'Thin-Air Credit' Spikes in the Fourth Quarter

Fri, Dec 6, 2019 - 5:09pm

As discussed with Macro Watch’s Richard Duncan on our podcast this week (see The Most Extraordinary Monetary Policy U-Turn In History), credit growth has moved sharply higher following the repo crisis in September. The Fed is now injecting hundreds of billions of dollars into the financial system and expanding their balance sheet at the fastest monthly pace since the 2008 financial crisis, which some—like Duncan—are calling a resumption of quantitative easing.

Here is a chart of “Thin-Air Credit” growth (hat tip to Paul Kasriel) showing the quadrupling of Federal Reserve and commercial bank credit growth just this quarter.

Source: Bloomberg, Financial Sense Wealth Management. Note: Past performance is no guarantee of future results. You cannot invest directly into an index.

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The ISM US Manufacturing PMI gauge came out for November and remained in contractionary territory for the 4th consecutive month. Contrast this to the improving Markit US Manufacturing PMI which showed three consecutive increases and has remained in expansion territory. We believe the Markit survey provides a better gauge of the US manufacturing sector since it gives greater weight to more forward-looking components (and tends to turn ahead of the ISM survey for that reason) and also because Markit has a much larger sample size of companies as part of its survey.

Source: Bloomberg, Financial Sense Wealth Management. Note: Past performance is no guarantee of future results. You cannot invest directly into an index.

Our Financial Sense Leading Economic Indicator mirrors the Markit PMI data and suggests an inflection in global growth has been seen while a bottom in US growth is likely a few months out (see Building Signs of a Global Recovery).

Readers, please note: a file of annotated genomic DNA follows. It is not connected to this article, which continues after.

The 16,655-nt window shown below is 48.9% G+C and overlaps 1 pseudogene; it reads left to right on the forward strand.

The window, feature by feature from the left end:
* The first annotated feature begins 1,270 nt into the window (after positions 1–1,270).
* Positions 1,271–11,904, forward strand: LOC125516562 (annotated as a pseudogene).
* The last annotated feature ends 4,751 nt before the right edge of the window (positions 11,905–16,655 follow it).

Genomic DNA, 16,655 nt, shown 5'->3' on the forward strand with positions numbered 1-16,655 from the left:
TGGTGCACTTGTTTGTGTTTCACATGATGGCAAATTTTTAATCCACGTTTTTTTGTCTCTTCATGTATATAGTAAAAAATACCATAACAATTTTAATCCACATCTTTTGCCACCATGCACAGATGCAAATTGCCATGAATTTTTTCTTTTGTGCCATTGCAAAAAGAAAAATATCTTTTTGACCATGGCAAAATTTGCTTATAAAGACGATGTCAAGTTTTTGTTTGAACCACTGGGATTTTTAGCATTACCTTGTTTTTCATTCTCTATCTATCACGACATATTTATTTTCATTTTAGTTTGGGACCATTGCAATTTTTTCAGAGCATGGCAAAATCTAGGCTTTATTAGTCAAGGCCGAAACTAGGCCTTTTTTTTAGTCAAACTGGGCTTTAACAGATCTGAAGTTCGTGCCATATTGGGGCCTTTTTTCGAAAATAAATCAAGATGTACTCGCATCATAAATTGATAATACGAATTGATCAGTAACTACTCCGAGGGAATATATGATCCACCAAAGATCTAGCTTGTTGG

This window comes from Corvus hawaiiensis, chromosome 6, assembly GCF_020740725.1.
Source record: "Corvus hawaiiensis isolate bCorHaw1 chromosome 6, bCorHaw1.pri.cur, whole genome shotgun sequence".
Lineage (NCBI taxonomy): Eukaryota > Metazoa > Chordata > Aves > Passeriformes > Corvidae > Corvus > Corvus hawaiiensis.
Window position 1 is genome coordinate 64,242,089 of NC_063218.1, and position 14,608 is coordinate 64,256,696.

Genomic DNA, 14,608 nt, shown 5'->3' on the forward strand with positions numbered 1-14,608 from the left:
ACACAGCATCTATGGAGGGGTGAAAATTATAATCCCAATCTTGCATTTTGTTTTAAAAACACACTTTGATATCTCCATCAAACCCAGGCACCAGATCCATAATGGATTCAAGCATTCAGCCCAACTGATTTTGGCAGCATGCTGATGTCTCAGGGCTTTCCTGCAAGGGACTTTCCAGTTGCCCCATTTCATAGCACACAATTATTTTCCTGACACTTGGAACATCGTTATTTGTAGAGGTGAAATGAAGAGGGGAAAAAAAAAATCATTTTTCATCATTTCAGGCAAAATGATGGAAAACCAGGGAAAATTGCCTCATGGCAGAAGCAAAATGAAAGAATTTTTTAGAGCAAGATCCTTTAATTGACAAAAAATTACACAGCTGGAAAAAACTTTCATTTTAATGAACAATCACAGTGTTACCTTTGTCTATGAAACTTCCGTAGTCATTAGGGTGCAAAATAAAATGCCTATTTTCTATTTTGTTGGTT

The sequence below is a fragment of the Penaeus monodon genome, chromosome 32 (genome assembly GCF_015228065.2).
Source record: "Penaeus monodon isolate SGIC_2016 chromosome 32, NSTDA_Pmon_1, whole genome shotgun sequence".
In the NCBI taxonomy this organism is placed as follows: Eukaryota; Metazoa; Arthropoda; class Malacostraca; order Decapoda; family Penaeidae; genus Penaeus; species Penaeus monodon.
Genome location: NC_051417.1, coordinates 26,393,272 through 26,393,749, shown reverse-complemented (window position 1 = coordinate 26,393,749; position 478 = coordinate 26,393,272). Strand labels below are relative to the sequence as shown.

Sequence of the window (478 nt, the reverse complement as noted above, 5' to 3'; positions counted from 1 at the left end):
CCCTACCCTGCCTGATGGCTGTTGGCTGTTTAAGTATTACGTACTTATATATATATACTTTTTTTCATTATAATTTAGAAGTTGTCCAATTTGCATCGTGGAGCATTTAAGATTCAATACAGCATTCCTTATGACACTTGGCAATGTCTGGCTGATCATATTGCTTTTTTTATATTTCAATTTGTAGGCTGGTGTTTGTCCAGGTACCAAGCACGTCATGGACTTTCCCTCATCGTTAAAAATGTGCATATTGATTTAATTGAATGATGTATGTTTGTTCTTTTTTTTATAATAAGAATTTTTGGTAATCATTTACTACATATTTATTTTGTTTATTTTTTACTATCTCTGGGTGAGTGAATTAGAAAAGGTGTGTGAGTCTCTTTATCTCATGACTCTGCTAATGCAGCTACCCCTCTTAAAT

Source: Bloomberg, Financial Sense Wealth Management. Note: Past performance is no guarantee of future results. You cannot invest directly into an index.

Global interest rates bottomed in August and tend to coincide with global economic growth. A further move higher in developed yields (Japan, Germany, etc.) will solidify that a bottom has been seen. ​​​​​

Source: Bloomberg, Financial Sense Wealth Management. Note: Past performance is no guarantee of future results. You cannot invest directly into an index.

Investment conclusions:

Our model regime remains between Neutral and Max Risk on equity exposure. We remain bullish as global LEIs show signs of either bottoming or improvement. Currently, our cash levels are higher than model weight to take advantage of a potential economic turnaround.

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Advisory services offered through Financial Sense® Advisors, Inc., a registered investment adviser. Securities offered through Financial Sense® Securities, Inc., Member FINRA/SIPC. DBA Financial Sense® Wealth Management.

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